“There are wholesalers and shops going to the wall because people’s shopping habits have changed. The internet floods the market and undervalues things.

“The bicycle trade is one of the few trades where you can buy something for cost price on the internet. There are certain retailers that can sell stuff at a lesser price than I can buy it via a wholesaler.

“The customers are still there, but they’re just not going into shops. Not just my shop. It’s the same in the majority of bicycle shops around the country.

“You’ve got people undercutting you on the internet and happy to sell something in a box – not displaying it, not paying staff, just running a big warehouse, and some companies like Amazon and the likes not paying their fair share of tax. If I didn’t have to pay tax I could knock quite a bit of money off everything I sold as well!”

We all love the idea of the local bike shop no doubt; the community vibe of calling in somewhere close, the first-name basis nature of the set up, the fact that you’ve always got somewhere to go when the wheels have stopped running and you don’t have the slightest clue why.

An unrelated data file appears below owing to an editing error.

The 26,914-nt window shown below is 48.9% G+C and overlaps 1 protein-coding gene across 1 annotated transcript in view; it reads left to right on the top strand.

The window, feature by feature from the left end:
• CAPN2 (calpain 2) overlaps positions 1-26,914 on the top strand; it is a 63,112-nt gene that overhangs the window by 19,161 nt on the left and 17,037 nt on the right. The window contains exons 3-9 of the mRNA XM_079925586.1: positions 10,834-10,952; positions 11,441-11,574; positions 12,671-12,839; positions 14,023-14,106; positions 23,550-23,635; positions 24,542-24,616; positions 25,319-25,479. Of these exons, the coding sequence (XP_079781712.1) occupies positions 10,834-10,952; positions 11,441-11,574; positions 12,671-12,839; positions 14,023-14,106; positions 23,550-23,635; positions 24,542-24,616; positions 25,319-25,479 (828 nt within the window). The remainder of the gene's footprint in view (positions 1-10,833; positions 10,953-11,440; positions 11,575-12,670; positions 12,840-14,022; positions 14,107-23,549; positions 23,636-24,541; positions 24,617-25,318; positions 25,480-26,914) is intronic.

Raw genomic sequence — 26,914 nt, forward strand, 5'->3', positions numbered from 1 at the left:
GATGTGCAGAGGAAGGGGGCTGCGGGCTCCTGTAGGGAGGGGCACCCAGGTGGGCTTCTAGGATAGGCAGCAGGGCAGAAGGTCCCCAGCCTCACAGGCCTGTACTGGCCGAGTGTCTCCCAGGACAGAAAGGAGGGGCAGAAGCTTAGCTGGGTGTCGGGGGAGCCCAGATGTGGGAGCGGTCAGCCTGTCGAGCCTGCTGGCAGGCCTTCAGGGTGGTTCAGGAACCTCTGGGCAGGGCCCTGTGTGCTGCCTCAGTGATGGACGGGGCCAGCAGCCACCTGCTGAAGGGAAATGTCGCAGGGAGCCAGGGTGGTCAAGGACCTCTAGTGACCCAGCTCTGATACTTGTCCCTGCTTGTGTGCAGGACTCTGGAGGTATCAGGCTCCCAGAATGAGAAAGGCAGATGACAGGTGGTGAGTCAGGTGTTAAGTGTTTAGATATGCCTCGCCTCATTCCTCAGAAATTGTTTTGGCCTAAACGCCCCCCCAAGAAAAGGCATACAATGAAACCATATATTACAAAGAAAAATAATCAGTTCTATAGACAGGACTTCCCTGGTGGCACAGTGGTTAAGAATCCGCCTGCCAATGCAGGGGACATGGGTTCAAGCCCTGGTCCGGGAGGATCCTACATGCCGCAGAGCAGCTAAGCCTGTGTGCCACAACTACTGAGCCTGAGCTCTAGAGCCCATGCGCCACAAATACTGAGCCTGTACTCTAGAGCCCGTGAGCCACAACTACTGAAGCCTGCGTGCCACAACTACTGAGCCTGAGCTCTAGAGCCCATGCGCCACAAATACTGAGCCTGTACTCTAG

But pay particular attention next time you’re in your LBS and you’ll probably see a few tell-tale signs of the times; the customer in the corner typing the names of certain products into Google to see if he can get it cheaper online, the rider in the changing room trying on t-shirts just to test out the size for ordering when they’re back at their laptop, or the guy out the door hosing down his bike to then go back and shine it up with the stuff he bought on Amazon.

This is obviously not true in every circumstance; but it’s become a common enough grievance to put real strain on the individual owners in the industry.